Smart Ways to Spend the Last of Your Flexible Spending Account Money

As the year winds down, now is the time to figure out how much money you have left in your flexible spending account. In most cases it's use it or lose it!


A flexible spending account (FSA) is an employer-sponsored account that will allow users to put away money for medical expenses (up to $2,650 of pre-tax dollars in 2018). These dollars are specifically designated for health expenses that can fall outside of your typical health insurance coverage. While you must use the majority of those funds by the end of the year, you can carry over $500 of unused FSA bucks into the next year but will forfeit any excess at the end of the year. (In some cases you are able to file an extension to get an additional two months.) Also, remember to keep your receipts in order to be able to be reimbursed. Here are 32 more things your tax accountant doesn’t want to tell you (but everyone should know).

Here are some of the qualified medical expenses your FSA may cover:

  • Over-the-counter products: While you cannot spend your FSA on over-the-counter meds without a prescription you can use it for items such as bandages, athletic braces, breast pumps, crutches, canes, first aid kits, flu shots, and reading glasses. Sadly, vitamins are only covered if they are prescription.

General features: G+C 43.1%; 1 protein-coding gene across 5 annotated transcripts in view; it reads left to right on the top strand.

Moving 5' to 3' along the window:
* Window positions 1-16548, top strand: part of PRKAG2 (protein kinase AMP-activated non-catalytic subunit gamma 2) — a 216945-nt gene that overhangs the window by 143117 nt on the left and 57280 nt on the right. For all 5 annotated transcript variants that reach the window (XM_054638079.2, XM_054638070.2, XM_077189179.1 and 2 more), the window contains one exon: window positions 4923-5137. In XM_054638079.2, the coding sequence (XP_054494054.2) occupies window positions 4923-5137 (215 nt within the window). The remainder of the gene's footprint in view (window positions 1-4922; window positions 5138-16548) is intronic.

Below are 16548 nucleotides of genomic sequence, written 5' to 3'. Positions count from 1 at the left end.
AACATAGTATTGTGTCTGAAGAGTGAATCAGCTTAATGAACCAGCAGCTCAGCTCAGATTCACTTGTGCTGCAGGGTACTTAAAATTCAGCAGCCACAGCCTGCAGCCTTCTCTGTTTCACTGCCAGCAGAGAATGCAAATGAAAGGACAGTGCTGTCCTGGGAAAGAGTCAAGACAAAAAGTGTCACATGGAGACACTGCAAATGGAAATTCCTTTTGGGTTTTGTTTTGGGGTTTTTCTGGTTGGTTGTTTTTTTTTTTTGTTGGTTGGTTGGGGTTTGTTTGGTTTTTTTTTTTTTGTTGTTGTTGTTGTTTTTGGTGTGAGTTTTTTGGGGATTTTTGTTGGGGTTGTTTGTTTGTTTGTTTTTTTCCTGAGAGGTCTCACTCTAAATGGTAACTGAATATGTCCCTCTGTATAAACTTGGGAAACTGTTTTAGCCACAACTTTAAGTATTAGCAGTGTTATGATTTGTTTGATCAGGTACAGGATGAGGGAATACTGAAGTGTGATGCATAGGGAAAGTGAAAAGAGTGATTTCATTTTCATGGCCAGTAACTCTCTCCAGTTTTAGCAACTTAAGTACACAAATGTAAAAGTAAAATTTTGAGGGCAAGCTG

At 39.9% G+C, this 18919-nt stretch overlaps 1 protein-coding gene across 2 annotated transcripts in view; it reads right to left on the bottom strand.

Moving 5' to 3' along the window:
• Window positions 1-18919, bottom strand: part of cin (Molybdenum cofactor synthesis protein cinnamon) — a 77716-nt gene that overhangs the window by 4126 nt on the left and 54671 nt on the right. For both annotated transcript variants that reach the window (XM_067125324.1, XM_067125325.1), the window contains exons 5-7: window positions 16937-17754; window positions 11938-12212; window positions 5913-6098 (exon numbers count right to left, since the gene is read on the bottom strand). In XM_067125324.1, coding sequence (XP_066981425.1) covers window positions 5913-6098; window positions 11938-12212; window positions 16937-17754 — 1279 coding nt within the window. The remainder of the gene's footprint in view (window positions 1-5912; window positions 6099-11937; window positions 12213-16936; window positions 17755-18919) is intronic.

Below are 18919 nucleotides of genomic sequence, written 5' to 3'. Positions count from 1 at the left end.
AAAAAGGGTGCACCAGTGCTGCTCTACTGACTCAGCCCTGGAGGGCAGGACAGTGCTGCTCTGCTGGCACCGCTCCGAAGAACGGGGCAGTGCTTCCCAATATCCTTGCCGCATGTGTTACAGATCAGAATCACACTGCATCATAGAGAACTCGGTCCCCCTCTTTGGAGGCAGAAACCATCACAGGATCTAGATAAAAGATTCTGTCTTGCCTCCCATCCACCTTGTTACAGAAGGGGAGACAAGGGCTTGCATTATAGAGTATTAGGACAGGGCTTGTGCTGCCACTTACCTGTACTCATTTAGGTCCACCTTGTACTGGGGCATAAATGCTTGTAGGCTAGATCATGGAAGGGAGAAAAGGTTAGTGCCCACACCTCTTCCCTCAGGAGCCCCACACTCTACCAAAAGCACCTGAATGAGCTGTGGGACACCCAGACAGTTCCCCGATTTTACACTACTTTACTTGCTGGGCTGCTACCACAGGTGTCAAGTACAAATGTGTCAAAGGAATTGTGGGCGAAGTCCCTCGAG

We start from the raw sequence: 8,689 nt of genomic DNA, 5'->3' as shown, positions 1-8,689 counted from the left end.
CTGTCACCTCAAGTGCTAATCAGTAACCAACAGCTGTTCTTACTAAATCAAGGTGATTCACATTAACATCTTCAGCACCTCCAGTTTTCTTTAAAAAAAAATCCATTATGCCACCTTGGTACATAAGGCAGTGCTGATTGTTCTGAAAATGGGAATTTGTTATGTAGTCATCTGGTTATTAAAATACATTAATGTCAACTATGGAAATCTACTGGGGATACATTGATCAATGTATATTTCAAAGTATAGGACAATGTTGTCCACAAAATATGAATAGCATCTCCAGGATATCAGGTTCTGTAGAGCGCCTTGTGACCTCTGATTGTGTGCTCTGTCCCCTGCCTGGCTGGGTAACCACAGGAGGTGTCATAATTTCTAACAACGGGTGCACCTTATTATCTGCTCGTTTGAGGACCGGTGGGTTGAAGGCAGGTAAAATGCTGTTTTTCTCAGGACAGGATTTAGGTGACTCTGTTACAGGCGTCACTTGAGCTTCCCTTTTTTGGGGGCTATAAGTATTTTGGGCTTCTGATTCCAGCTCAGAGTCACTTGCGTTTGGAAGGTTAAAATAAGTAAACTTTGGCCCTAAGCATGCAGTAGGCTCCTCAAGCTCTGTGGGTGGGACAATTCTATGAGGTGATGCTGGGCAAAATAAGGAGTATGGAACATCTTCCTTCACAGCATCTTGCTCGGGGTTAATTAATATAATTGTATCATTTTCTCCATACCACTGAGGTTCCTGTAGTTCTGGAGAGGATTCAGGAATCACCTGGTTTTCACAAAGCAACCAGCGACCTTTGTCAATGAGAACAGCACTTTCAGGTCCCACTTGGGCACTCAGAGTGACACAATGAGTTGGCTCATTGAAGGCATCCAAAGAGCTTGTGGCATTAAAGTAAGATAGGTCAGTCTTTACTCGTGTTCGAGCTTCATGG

• Pain management: If you are considering alternative treatments for dealing with pain and relaxation, FSA covers acupuncture and chiropractic care. Some plans may also pay for massages.
  • Family planning: Though your preferred birth control may not be covered many are, plus FSA also pays for condoms, fertility monitors, and fertility treatments.
  • Vision care: You can use your FSA money to cover the cost of your glasses, contact lens, contact lens solution, laser surgery, and LASIK.
  • Dental visits: Now might be the time to pop in to your dentist and have a cleaning because your deductible is covered as well as implants and sealants.
  • Co-pays: FSA covers co-pay on prescription medications and doctor, dental, and vision visits.
  • Medical devices: Blood pressure monitors, ovulation, pregnancy, and glucose kits make the grade as well so now might be the time to buy them.

Here are some of the medical expenses not currently covered with FSA:

  • Your cost to have health insurance coverage.
  • Long term care coverage and expenses.
  • Anything that is covered by a secondary health care plan.

Popular Videos

Reader's Digest
Originally Published in Reader's Digest